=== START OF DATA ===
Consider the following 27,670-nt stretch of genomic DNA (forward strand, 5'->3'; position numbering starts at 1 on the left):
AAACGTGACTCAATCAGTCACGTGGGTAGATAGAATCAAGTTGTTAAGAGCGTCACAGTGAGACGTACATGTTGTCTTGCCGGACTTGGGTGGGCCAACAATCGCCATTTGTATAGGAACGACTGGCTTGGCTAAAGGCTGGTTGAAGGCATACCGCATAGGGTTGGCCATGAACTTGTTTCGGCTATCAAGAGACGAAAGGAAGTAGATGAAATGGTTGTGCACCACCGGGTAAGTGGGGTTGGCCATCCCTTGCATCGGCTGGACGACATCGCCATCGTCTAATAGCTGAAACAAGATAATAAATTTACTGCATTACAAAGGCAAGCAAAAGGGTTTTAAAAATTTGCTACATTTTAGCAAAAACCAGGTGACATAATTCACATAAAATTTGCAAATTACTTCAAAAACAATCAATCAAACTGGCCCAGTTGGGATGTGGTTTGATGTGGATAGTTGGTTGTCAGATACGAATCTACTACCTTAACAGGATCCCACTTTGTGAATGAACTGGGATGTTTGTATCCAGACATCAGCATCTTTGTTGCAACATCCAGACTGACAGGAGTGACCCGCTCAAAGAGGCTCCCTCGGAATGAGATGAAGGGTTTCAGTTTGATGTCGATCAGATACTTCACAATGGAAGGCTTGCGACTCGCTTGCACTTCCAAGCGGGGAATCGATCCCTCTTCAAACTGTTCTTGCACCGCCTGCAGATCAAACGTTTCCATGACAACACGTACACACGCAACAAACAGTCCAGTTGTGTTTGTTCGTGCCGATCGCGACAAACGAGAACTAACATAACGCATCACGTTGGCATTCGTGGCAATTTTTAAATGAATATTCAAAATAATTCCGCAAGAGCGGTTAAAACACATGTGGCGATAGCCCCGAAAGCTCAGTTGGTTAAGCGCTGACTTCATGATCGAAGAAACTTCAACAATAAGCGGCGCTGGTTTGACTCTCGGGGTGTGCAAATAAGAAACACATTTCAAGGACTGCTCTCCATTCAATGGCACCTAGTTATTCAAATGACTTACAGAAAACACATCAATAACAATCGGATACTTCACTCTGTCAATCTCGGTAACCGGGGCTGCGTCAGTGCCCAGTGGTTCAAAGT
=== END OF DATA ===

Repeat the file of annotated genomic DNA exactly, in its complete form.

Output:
Consider the following 27,670-nt stretch of genomic DNA (forward strand, 5'->3'; position numbering starts at 1 on the left):
AAACGTGACTCAATCAGTCACGTGGGTAGATAGAATCAAGTTGTTAAGAGCGTCACAGTGAGACGTACATGTTGTCTTGCCGGACTTGGGTGGGCCAACAATCGCCATTTGTATAGGAACGACTGGCTTGGCTAAAGGCTGGTTGAAGGCATACCGCATAGGGTTGGCCATGAACTTGTTTCGGCTATCAAGAGACGAAAGGAAGTAGATGAAATGGTTGTGCACCACCGGGTAAGTGGGGTTGGCCATCCCTTGCATCGGCTGGACGACATCGCCATCGTCTAATAGCTGAAACAAGATAATAAATTTACTGCATTACAAAGGCAAGCAAAAGGGTTTTAAAAATTTGCTACATTTTAGCAAAAACCAGGTGACATAATTCACATAAAATTTGCAAATTACTTCAAAAACAATCAATCAAACTGGCCCAGTTGGGATGTGGTTTGATGTGGATAGTTGGTTGTCAGATACGAATCTACTACCTTAACAGGATCCCACTTTGTGAATGAACTGGGATGTTTGTATCCAGACATCAGCATCTTTGTTGCAACATCCAGACTGACAGGAGTGACCCGCTCAAAGAGGCTCCCTCGGAATGAGATGAAGGGTTTCAGTTTGATGTCGATCAGATACTTCACAATGGAAGGCTTGCGACTCGCTTGCACTTCCAAGCGGGGAATCGATCCCTCTTCAAACTGTTCTTGCACCGCCTGCAGATCAAACGTTTCCATGACAACACGTACACACGCAACAAACAGTCCAGTTGTGTTTGTTCGTGCCGATCGCGACAAACGAGAACTAACATAACGCATCACGTTGGCATTCGTGGCAATTTTTAAATGAATATTCAAAATAATTCCGCAAGAGCGGTTAAAACACATGTGGCGATAGCCCCGAAAGCTCAGTTGGTTAAGCGCTGACTTCATGATCGAAGAAACTTCAACAATAAGCGGCGCTGGTTTGACTCTCGGGGTGTGCAAATAAGAAACACATTTCAAGGACTGCTCTCCATTCAATGGCACCTAGTTATTCAAATGACTTACAGAAAACACATCAATAACAATCGGATACTTCACTCTGTCAATCTCGGTAACCGGGGCTGCGTCAGTGCCCAGTGGTTCAAAGT